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News & Press: ABAG's Baltimore Business Journal Column

ABAG's BBJ Column: Chesapeake Restaurant's Revival Shows Power of Partnerships

Wednesday, August 14, 2013   (0 Comments)
Posted by: Buffy Beaudoin-Schwartz
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August 13, 2013

By Celeste Amato, Contributing Columnist

President, Association of Baltimore Area Grantmakers

Baltimore Business Journal

A new neighborhood restaurant, the Chesapeake, opened in the Station North Arts District this summer.

Long-time Baltimore residents will remember the site as the original Chesapeake Restaurant — a Baltimore dining institution for more than 50 years until closing in the late 1980s. After being shuttered for 25 years, 1701 N. Charles is serving lunch and dinner, and providing a new destination to grab a drink with friends. So, why reference a restaurant in a column about philanthropy and partnering for impact?

The rebirth of the Chesapeake as an active, vibrant business is the result of a new kind of multi-sector collaboration, bringing together government agencies, regional anchor institutions, financial institutions, next generation business leaders and social entrepreneurs to maximize reinvestment opportunities in neighborhoods, and reconnect low-income residents to employment.

The collaboration driving the Chesapeake project is the Baltimore Integration Partnership (BIP). Funded by the national Living Cities Foundation, this now 3-year-old partnership, is comprised of Baltimore foundations, private universities, government agencies and nonprofits that have come together to explore not just one-time, on-the-ground projects — but how those projects can inform long-term changes to workforce, capital and educational systems, policies and processes affecting Baltimore’s inner-core communities and residents.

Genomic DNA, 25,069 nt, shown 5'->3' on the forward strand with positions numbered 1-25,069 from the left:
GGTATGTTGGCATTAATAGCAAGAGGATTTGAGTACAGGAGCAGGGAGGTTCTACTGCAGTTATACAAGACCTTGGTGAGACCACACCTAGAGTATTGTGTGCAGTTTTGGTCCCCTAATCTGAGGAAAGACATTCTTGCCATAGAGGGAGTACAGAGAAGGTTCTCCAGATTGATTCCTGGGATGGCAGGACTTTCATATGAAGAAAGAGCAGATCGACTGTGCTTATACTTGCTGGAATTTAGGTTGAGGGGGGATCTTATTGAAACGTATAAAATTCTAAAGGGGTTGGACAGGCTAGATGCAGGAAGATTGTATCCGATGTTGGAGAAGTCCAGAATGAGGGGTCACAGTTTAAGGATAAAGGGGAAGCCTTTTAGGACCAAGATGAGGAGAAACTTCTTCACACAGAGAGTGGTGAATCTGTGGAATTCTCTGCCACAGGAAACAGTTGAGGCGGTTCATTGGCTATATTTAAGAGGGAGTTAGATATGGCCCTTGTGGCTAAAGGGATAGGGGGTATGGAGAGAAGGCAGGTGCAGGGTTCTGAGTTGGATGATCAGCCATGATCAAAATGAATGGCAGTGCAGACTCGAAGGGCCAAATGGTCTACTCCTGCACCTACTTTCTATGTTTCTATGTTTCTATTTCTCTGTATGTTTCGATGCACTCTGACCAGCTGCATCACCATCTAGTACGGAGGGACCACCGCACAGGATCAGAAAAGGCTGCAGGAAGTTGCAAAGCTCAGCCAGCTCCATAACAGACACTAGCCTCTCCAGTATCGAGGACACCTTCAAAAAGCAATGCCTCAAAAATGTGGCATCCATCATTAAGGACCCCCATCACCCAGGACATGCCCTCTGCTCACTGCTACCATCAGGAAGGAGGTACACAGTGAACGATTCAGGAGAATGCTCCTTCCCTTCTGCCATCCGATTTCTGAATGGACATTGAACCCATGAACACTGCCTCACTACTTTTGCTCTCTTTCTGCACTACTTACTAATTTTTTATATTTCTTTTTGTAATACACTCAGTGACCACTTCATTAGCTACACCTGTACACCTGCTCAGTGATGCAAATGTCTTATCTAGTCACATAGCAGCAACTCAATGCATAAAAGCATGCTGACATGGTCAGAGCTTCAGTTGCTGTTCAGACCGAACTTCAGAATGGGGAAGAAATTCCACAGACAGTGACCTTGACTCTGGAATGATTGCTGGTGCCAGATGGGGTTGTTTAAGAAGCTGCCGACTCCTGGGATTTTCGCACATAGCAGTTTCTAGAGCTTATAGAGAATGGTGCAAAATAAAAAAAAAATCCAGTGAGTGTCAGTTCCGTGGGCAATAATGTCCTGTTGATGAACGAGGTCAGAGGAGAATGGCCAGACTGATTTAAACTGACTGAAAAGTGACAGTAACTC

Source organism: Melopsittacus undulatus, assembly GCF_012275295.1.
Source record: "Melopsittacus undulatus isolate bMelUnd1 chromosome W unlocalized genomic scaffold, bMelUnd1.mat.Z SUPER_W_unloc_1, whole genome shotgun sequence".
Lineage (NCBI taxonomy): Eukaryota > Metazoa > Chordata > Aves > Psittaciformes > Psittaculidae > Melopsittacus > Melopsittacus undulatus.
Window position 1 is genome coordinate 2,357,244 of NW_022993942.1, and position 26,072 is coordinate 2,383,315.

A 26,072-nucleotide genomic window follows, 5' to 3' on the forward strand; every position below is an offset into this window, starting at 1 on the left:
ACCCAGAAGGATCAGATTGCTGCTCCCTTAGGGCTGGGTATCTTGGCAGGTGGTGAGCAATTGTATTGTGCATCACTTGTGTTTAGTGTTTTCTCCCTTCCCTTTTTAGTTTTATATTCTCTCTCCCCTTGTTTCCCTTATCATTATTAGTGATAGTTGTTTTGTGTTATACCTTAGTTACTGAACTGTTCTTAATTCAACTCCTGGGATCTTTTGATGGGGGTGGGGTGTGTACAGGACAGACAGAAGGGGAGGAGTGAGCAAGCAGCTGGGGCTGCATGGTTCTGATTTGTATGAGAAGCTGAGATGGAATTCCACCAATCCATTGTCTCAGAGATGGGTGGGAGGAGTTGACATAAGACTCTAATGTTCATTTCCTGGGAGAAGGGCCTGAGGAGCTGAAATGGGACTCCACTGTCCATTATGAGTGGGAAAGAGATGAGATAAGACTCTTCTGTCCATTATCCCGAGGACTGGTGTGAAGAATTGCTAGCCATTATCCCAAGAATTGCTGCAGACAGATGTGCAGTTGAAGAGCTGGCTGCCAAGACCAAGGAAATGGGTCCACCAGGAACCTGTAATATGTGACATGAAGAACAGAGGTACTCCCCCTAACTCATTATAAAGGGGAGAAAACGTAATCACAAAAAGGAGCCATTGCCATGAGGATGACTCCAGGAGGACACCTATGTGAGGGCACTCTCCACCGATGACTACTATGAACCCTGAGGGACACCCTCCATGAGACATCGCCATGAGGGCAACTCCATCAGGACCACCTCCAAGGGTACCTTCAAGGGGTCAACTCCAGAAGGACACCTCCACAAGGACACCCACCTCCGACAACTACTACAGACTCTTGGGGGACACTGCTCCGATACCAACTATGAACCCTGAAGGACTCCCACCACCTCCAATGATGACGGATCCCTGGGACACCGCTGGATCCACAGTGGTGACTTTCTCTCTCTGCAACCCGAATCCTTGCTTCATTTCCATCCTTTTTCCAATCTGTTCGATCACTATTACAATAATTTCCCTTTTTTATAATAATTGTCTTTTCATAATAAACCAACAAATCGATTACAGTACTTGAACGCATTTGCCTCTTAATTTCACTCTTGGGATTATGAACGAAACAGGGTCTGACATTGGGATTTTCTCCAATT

Through its lending partner, the Reinvestment Fund, the Baltimore Integration Partnership offers a range of loan products for predevelopment, acquisition/ construction, small businesses, as well as semi-permanent and New Market Tax Credit financing.

Over the past several years the Baltimore Integration Partnership has helped move forward more than $100 million in projects beyond the Chesapeake Restaurant, including Apples & Oranges Fresh Market in East Baltimore; Telesis Barclay, a redevelopment of vacant lots and rowhomes in the Barclay/Midway/Old Goucher neighborhoods; the proposed Henderson- Hopkins School, a Johns Hopkins partnership school for kindergarten-8th grade in East Baltimore; and MICA Graduated Studios on North Avenue. Each project represents significant reinvestment and provides community residents new services, amenities and jobs.

"Partnering for impact is critical because government cannot overcome employment and other challenges on its own and neither can philanthropy” said Kurt Sommer, Baltimore Integration Partnership’s director. "Affecting large-scale change takes a large table, an opportunity to learn from the work, and leadership to tackle difficult issues, challenging conversations and ultimately to remove barriers and take risks for lasting change.”

Recognizing that no one sector can go it alone, Baltimore foundations are partnering now, through Baltimore Integration Partnership and other collaborations, to ensure a greater chance for lasting positive impact on the future of Baltimore and the region.

Celeste Amato is president of ‎the Association of Baltimore Area Grantmakers.

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